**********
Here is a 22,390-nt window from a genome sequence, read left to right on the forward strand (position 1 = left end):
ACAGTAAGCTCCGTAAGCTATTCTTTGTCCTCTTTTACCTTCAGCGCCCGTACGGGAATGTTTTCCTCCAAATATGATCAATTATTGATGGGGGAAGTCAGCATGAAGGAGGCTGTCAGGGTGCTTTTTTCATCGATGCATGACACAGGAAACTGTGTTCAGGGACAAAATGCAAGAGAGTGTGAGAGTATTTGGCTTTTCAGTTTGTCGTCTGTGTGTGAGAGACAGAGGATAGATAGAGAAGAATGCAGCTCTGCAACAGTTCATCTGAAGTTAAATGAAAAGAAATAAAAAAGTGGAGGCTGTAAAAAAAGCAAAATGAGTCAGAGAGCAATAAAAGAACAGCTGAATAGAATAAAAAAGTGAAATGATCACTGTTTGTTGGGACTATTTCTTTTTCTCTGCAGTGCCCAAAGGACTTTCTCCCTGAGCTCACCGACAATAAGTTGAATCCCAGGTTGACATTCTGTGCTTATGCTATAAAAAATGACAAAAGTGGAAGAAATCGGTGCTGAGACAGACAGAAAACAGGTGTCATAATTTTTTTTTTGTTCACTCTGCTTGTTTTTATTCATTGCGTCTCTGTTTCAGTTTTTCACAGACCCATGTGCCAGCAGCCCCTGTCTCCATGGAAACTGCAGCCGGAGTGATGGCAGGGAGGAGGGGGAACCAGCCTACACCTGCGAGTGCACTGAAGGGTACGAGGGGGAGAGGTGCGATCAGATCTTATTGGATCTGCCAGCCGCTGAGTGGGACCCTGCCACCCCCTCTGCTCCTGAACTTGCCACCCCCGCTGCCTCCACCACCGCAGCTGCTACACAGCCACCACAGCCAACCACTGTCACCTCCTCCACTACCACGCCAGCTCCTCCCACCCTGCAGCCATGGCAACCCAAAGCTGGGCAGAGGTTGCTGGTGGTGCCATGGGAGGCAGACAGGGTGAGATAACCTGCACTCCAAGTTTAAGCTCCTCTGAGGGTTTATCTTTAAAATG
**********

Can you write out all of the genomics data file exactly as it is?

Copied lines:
Here is a 22,390-nt window from a genome sequence, read left to right on the forward strand (position 1 = left end):
ACAGTAAGCTCCGTAAGCTATTCTTTGTCCTCTTTTACCTTCAGCGCCCGTACGGGAATGTTTTCCTCCAAATATGATCAATTATTGATGGGGGAAGTCAGCATGAAGGAGGCTGTCAGGGTGCTTTTTTCATCGATGCATGACACAGGAAACTGTGTTCAGGGACAAAATGCAAGAGAGTGTGAGAGTATTTGGCTTTTCAGTTTGTCGTCTGTGTGTGAGAGACAGAGGATAGATAGAGAAGAATGCAGCTCTGCAACAGTTCATCTGAAGTTAAATGAAAAGAAATAAAAAAGTGGAGGCTGTAAAAAAAGCAAAATGAGTCAGAGAGCAATAAAAGAACAGCTGAATAGAATAAAAAAGTGAAATGATCACTGTTTGTTGGGACTATTTCTTTTTCTCTGCAGTGCCCAAAGGACTTTCTCCCTGAGCTCACCGACAATAAGTTGAATCCCAGGTTGACATTCTGTGCTTATGCTATAAAAAATGACAAAAGTGGAAGAAATCGGTGCTGAGACAGACAGAAAACAGGTGTCATAATTTTTTTTTTGTTCACTCTGCTTGTTTTTATTCATTGCGTCTCTGTTTCAGTTTTTCACAGACCCATGTGCCAGCAGCCCCTGTCTCCATGGAAACTGCAGCCGGAGTGATGGCAGGGAGGAGGGGGAACCAGCCTACACCTGCGAGTGCACTGAAGGGTACGAGGGGGAGAGGTGCGATCAGATCTTATTGGATCTGCCAGCCGCTGAGTGGGACCCTGCCACCCCCTCTGCTCCTGAACTTGCCACCCCCGCTGCCTCCACCACCGCAGCTGCTACACAGCCACCACAGCCAACCACTGTCACCTCCTCCACTACCACGCCAGCTCCTCCCACCCTGCAGCCATGGCAACCCAAAGCTGGGCAGAGGTTGCTGGTGGTGCCATGGGAGGCAGACAGGGTGAGATAACCTGCACTCCAAGTTTAAGCTCCTCTGAGGGTTTATCTTTAAAATG